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Some Condé Nast staff are planning to picket at Anna Wintour’s swanky Greenwich Village townhouse on Tuesday night as part of a union fight, Page Six has learned.
Staffers are being urged to converge on Wintour’s multimillion-dollar home as they threaten to strike over issues including fair pay.
Things have gotten so heated that the location of the home of the Vogue doyenne — who in December was made Condé’s worldwide chief content officer as well as global editorial director of Vogue — has been published online.
The picket is being organized by a union representing staffers of The New Yorker, Pitchfork and Ars Technica — and a flyer, seen by Page Six, reads: “Stand with NewsGuild of New York members as we demand that Condé Nast and bosses throughout the media industry negotiate in good faith and treat workers fairly… We will picket rain or shine.”
As an aside, it adds, “Masks and social distancing are required.”
A company source told us, “It’s crazy! The New Yorker is one of the only titles that Anna doesn’t run, and she has nothing to do with the unions, this is nothing but cheap shots.”
Another Condé source said, “The fact that they are picketing outside her house is bananas. She isn’t the person they should be picketing … They really should be picketing the president or CEO. Anna has been kicked so many times for stuff she has nothing to do with.”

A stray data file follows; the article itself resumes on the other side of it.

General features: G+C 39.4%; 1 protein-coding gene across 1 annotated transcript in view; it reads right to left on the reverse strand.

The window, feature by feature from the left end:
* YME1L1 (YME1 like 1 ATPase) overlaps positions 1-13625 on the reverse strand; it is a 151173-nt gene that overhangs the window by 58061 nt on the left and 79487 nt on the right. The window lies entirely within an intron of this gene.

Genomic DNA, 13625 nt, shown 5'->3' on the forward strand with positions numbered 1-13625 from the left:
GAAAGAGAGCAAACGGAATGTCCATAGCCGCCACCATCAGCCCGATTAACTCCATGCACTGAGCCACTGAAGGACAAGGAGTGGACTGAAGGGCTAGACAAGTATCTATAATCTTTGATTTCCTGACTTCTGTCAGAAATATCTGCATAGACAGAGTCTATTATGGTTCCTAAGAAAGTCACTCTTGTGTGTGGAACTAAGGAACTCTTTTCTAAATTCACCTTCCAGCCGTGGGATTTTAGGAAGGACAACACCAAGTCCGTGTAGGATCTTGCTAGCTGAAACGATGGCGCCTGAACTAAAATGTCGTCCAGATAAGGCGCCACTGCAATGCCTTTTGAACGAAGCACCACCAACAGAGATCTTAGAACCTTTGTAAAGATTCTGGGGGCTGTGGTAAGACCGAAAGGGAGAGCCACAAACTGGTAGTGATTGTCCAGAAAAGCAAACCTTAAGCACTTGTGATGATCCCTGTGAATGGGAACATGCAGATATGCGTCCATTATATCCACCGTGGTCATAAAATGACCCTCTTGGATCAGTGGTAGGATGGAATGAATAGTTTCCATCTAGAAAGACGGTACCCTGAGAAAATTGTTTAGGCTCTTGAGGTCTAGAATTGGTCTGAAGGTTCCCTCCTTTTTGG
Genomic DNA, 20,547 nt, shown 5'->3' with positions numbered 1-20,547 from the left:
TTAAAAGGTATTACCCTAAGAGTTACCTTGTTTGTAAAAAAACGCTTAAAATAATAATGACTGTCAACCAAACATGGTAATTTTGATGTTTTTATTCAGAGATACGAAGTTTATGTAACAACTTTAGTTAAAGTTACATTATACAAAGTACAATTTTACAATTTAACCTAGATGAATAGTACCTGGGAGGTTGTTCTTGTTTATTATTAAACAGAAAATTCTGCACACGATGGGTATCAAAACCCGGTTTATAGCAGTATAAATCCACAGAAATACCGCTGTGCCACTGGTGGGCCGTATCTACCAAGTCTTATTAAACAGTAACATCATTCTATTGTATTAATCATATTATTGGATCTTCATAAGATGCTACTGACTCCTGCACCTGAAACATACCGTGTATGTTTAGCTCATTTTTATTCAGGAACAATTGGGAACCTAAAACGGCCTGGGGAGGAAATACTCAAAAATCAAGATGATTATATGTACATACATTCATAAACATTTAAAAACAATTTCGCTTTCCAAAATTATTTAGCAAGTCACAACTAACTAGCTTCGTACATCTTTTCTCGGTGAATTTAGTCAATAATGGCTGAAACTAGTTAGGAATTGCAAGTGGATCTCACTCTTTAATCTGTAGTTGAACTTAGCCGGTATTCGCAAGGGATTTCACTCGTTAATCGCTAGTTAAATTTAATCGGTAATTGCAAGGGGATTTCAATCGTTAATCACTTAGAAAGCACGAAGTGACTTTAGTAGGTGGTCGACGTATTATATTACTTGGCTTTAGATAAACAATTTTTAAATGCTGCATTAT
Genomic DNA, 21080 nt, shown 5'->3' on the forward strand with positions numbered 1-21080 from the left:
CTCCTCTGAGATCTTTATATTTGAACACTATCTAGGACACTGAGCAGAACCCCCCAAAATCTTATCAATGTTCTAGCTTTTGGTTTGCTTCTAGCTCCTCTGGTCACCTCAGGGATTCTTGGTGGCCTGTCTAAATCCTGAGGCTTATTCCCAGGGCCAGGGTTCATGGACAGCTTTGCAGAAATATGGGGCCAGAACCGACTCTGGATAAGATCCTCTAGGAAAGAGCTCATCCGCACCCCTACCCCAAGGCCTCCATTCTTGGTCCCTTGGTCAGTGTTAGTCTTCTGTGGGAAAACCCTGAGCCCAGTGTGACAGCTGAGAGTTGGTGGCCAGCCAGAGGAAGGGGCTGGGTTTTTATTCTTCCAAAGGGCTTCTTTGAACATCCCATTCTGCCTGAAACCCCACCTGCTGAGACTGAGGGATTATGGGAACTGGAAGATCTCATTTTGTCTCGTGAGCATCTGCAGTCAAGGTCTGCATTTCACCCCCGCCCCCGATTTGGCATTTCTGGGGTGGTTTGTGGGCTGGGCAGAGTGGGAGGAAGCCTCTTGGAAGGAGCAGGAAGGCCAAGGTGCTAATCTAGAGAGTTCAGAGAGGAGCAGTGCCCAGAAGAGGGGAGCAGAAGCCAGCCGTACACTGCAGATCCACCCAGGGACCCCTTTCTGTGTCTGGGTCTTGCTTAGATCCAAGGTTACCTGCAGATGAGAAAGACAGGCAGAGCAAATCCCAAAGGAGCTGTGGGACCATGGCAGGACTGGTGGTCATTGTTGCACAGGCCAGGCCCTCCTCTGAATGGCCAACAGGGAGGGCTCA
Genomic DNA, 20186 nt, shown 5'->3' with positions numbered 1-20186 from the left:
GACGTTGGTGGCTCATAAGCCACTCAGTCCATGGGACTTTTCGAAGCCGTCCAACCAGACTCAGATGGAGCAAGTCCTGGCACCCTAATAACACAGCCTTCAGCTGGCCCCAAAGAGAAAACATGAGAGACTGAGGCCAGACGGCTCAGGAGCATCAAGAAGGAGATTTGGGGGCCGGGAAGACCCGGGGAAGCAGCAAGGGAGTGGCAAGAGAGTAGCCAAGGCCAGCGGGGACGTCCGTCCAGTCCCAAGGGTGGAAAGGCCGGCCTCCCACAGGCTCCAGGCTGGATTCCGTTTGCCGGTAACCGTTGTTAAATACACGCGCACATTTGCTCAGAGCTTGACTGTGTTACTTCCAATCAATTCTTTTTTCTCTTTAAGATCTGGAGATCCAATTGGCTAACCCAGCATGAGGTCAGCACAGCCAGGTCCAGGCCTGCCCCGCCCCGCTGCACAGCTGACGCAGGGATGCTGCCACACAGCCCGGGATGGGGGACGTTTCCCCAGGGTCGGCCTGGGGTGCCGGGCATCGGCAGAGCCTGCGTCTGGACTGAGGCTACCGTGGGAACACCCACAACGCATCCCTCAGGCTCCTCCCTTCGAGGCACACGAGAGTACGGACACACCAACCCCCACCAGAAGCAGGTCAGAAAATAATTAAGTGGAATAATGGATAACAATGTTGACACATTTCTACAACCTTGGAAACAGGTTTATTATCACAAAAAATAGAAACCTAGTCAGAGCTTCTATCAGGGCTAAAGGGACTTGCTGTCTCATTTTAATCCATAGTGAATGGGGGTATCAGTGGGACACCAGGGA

On Monday night, Condé bosses reportedly emailed staffers: “While we respect and support our employees’ rights to organize, doing so while targeting an individual’s private home and publicly sharing its location is not acceptable. Condé Nast is committed to the safety and security of all its employees and we take this situation seriously. At a time when journalists are being personally attacked, harassed, and targeted for their work, to put a colleague in such a position is just irresponsible.”
A Twitter account called the New Yorker Union retaliated by tweeting Tuesday: “Last night,@CondeNast e-mailed employees at @NewYorker, @arstechnica, and @pitchfork attempting to discourage them from participating in an informational leafletting event tonight, after the union shared publicly available information in connection with the event location.
“As we hope the company is aware, it is illegal to threaten employees with adverse consequences for taking part in protected concerted activity. We hope to see you at 6:30 tonight!”
The New Yorker union formed back in 2018. Condé bosses have been negotiating with the union since then. The other brands’ unions have also been voluntarily recognized by the company, and we’re told they are in the end stages of negotiating.
Natalie Meade, chair of the New Yorker Union, tweeted Monday of the planned picket, which will continue through to Washington Square Park for pizza: “Not sure what color Anna chose to represent the current season, but I know that tomorrow there will be a sea of red marching in the Village.”
The Freelance Solidarity Project has also written a list of ways freelancers can support the mag’s workers, including not pitching or doing work for the publication, not sharing New Yorker links, and requesting “that your work not be published during the strike.”
Wintour, 71, has also been editor in chief of US Vogue, the artistic director of Vogue’s parent, Condé Nast, and the company’s global content adviser.
We have reached out to Vogue and the New Yorker Union for comment.
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